Undervalued: Sami Vatanen
Vatanen was one of the League's most explosive offensive defensemen in his second full NHL season and needs to be taken seriously in fantasy. The 24-year-old missed 15 games because of injury and played 21:27 per game (71st among defensemen), but 17 of his 37 points came on the power play (T-15th among D) and he was sixth at his position in goals per 60 minutes (minimum 67 games). If he avoids injury and improves at even strength, he could end up among the top 10 or 15 fantasy defensemen and as valuable as any power-play quarterback. Considering he's ranked 109th in Yahoo's preseason rankings, he's a fantasy steal waiting to happen. Target him in the eighth or ninth round as the second D on your roster.
Overvalued: Ryan Kesler
Big names are not always going to win you a fantasy title, and Kesler was an example of a player whose reputation didn't stack up to reality in 2014-15. He played 81 games and was among the top 15 in total ice time among forwards, but his 47 points were tied for 100th in the NHL and his 11 power-play points were tied for 144th, each a far cry from earlier in his career with the Vancouver Canucks. Kesler, who turns 31 on Aug. 31, scored 41 goals on 260 SOG in 2010-11 and had back-to-back 70-point seasons. Could he rebound with 30 goals and rack up 80-plus PIMs? Absolutely. But that's far from a sure thing, so I wouldn't draft Kesler in rounds 6-8 solely based on career PIMs outputs and past scoring totals. He appears to have moved past his 2012-13 injury woes but remains an incomplete fantasy asset. The later you land him, the more you get for your investment.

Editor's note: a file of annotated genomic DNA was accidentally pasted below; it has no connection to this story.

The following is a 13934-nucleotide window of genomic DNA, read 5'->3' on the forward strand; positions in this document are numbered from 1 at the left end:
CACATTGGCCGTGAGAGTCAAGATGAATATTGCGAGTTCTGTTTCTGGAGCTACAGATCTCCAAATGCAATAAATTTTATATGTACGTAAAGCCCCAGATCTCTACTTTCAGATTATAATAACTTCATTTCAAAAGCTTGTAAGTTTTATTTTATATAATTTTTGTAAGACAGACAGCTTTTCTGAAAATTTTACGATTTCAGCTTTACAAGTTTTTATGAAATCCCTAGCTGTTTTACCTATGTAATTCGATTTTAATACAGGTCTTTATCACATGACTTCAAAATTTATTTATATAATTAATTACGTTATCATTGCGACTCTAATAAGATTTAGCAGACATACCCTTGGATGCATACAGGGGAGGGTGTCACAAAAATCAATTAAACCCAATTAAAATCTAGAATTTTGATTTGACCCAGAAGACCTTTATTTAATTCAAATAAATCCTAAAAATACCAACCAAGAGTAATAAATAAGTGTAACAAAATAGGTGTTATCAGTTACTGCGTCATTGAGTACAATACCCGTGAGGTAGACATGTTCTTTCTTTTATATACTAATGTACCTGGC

Deep sleeper: Jakob Silfverberg
Silfverberg is ranked outside Yahoo's preseason top 200 after a breakout Stanley Cup Playoffs, when he was one of four players with a point per game or better in 15-plus games (others: Patrick Kane, Perry, Getzlaf). He's been on the outskirts of the fantasy map for years after being acquired in the Bobby Ryan trade and spent most of last season on the third line with Andrew Cogliano. He wasn't given much of a power-play role (0:35 per game) but put up strong even-strength numbers and was plus-15 with nearly 200 SOG. The fact that Silfverberg was elevated in the playoffs to a line with Kesler and Matt Beleskey (signed by Boston Bruins; replaced by Carl Hagelin this offseason) and signed to a four-year contract Aug. 7 bodes well for his role this season. Silfverberg is a dark horse for 55 to 60 points and is worthy of being picked once round 15 rolls around -- and even higher in keeper leagues.